2.  Another place is not noticing that the question states below 1000, not up to and including 1000.  So just be wary of that. 

If anyone has some other pitfalls to be wary of, please email me and I will be sure to include them here, for those that follow after!  Good luck all, and happy coding!

Tuesday, August 9, 2011

Ruby Tutorial: SQL Query to Console i.e. TinyTDS in Action

So a previous post talked about using TInyTDS as a means to connect to your database.  Now we actually want to make a query and use it.  The first thing I did when I got it working, was figure out how I could emulate SQL Server Management Studio and make a query and display it.  So here is my code: 

  1. sql = "SELECT * FROM Whatever"
  2. client = => "myUsername", :password => "myPassword", :dataserver => "myServer", :database => "myDatabase")
  3. result = client.execute(sql)
  4. results = result.each(:symbolize_keys => true, :as => :array, :cache_rows => true, :empty_sets => true) do |rowset| end
  6. for i in (0..result.fields.length)
  7.   printf("%14s", result.fields[i])
  8. end
  9. for j in (0...result.affected_rows)
  10.   puts ""
  11.   for i in (0...result.fields.length)
  12.     printf("%14s",results[j].at(i))
  13.   end
  14. end

1.  This is your SQL Statement, pretty self-explanatory.  If you need help with SQL, a great place to start is here
2.  This is where the magic happens, logging into and connecting to the database.  This was the simplest gem I could find to connect to the database, we use SQL Server (fyi). 
3.  Also very readable, if you need help with what 'execute' does, you can read about TinyTDS's syntax here.  Basically it runs the sql query. 
6-8.  This will print out the column headers from the table you just created. 
9-14.  This will print out each row, one by one. 

This post is in the process of being written

Watir Tutorial: Error Recovery

So your script is happily humming along, testing myriad little tests, and then despite all your best efforts, it hangs!  Tragedy!  Sometimes despite our best efforts, it will still crash.  But it doesn't have to be like that.  No sir.

Ruby comes with error handling and with just a few lines of code, you can get your script to recover itself when it hangs, as it sometimes will.

If you need a primer on exceptions and error handling, I recommend Alan Skorkin's post about it.  As he covers a great deal of what you need to know, we will just be talking about the Watir code you will use.

And here it is:

  1. while !(b.frame(:id => "e1menuAppIframe").text.include? "Welcome!")
  2.   autoit.Send("^!l")
  3. end
  4. retry

What this will do, is hit cancel until you are back at the welcome screen.  So by placing this in the 'rescue' portion of your error handling and the begin statement after where you would initially be seeing the welcome screen in the first place, it will work like a dream.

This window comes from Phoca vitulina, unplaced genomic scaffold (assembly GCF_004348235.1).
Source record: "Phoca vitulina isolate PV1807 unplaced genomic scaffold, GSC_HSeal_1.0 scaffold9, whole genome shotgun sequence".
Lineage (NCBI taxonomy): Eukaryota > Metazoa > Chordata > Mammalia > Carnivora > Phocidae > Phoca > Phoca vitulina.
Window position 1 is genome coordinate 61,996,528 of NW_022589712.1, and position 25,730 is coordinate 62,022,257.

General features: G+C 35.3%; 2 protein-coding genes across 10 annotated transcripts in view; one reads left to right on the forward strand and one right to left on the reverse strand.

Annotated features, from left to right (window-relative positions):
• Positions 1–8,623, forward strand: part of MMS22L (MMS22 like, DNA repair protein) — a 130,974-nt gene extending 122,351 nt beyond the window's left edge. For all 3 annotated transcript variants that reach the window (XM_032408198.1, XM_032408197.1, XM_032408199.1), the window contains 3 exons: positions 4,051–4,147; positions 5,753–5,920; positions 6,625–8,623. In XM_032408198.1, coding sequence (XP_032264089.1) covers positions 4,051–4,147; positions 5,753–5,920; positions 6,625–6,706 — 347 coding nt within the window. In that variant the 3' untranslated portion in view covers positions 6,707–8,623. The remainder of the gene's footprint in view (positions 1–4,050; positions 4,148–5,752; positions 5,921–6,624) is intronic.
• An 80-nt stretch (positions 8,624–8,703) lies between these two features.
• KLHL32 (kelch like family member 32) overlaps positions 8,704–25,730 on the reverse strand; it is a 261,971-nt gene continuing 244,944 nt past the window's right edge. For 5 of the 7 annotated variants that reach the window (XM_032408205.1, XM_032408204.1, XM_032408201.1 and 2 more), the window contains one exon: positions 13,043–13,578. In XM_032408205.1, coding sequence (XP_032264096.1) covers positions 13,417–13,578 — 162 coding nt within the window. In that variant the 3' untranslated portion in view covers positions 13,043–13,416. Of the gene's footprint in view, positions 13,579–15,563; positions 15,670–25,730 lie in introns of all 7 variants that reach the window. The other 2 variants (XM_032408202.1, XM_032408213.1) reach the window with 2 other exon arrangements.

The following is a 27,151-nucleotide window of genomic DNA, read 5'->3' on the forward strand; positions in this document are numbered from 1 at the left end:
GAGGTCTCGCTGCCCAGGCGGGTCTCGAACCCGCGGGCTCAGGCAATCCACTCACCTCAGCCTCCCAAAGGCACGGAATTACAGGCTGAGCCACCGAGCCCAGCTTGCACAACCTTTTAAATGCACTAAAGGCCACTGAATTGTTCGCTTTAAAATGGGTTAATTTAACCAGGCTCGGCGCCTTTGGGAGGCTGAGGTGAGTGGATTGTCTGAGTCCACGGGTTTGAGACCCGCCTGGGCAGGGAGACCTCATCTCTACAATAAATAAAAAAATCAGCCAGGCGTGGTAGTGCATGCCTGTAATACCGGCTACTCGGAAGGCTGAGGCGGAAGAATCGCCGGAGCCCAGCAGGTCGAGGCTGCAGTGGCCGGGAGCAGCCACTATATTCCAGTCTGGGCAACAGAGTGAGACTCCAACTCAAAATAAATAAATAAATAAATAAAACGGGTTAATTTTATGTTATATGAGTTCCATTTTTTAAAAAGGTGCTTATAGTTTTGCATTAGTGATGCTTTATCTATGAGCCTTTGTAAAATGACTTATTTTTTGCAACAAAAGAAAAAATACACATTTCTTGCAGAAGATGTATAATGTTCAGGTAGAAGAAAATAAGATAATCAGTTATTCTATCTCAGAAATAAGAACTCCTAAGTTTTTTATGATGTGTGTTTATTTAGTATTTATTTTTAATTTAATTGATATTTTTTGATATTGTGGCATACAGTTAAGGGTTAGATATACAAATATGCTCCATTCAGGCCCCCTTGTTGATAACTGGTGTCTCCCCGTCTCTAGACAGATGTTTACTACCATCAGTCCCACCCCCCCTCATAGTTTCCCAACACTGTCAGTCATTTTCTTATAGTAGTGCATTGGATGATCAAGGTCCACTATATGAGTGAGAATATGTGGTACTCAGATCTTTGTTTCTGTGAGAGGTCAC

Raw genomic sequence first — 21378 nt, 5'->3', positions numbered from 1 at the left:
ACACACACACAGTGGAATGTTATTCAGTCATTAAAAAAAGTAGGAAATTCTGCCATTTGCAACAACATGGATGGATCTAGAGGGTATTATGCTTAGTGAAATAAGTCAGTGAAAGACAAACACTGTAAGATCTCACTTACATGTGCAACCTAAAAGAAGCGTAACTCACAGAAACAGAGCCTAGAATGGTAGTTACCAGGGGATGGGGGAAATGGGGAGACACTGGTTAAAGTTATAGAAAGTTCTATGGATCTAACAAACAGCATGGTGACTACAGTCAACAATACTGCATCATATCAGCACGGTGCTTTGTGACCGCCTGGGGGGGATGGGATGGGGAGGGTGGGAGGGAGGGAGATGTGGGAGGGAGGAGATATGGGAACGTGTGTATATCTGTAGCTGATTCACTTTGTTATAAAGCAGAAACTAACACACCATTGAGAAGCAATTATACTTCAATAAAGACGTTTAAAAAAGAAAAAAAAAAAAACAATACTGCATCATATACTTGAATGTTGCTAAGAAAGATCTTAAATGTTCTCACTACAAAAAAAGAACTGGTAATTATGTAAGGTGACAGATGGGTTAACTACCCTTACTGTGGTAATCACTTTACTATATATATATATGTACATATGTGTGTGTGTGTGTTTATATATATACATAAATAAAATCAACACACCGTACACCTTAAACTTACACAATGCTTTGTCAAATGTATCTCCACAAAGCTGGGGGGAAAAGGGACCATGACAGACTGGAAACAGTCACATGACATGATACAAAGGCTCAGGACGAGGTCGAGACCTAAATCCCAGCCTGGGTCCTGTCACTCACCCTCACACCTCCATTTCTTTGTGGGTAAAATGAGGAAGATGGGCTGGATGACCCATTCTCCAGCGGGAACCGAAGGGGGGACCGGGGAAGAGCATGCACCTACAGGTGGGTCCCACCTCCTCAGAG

I understand this won't work for all cases, but for some it will, and for those that it will, it makes the testing go that much smoother!  Enjoy~

Watir Tutorial: Too fast for ya?

One of the first issues I encountered was my script running too fast for the browser's loading time.  Watir will click a button or tab out of a field, or any number of things that requires a little of time to load and would metaphorically trip on it's own feet.  OATS (Oracle Application Testing Suite), which is run in Java fixes this by waiting until the page is loaded and then 'sleeping' for a second or two and then continuing on.  It will actually time how long the user is paused when you are writing your scripts there.  Watir has a similar functionality in that you can code in:  "sleep 2", and it will pause for 2 seconds, wherever your heart desires.  This is nice as a second line of defense but definitely not as a first, in my opinion.  There are a number of things that can go wrong in a testing script that has 1000 cases, even if 99% of the time it will load within 2 seconds, you will inevitably have some outliers that may make your script choke because the server hung for too long, or whatever may happen.

Watir developers added a nice little method called "wait_until", and it does just that!  It will wait until a given condition is met, checking every half second for a maximum of sixty seconds.  The best way to use this is in conjunction with a method to look for something that will come up in the next screen, or better yet, the actual field that you will be using in the next screen.  There are a couple of places I have used these, which I will illustrate:

1.  Wait until text field exists

Going back to the Watir example, we can make a somewhat redundant improvement to the code that they have there. 

  1. require 'rubygems'
  2. require 'watir'
  3. browser =
  4. browser.goto("")
  5. browser.wait_until {browser.text_field(:name => "entry.0.single").exist?}
  6. browser.text_field(:name => "entry.0.single").set "Watir"

Again:  Probably not necessary in this situation, but it illustrates a point that the difference that we see on one run between a script that includes line 5, and one that excludes it is nil.  But running and rerunning it, or in a different script it will mean the difference between a crash and the computer waiting half a second longer for the page to finish loading. 

2.  Wait until text is included

If your next screen has no fields, or even if it does, this is a good option. 

  1. b.wait_until {b.text.include? "Real Time Account Statement"}

I use this single line of code to tell Watir to wait for a screen within one of our programs.  Is it always necessary?  No.  Sometimes it can completely autopilot, but inevitably it will choke and the script will have to be restarted, this method is very nearly fool-proof.  (I say this because I have still seen it crash, albeit with much less frequency).

The example code is pretty self-explanatory, in that the first part is always the same, what is within the brackets is your conditional of either the '.include?' or '.exist?' flavors as you need.  Don't forget that within the brackets and in your include or exist statement you may have to tell it that the thing it is looking for is within a frame somewhere.  Like in our case with EnterpriseOne, you may need to specify where the specific object is so that Watir can find it. For example: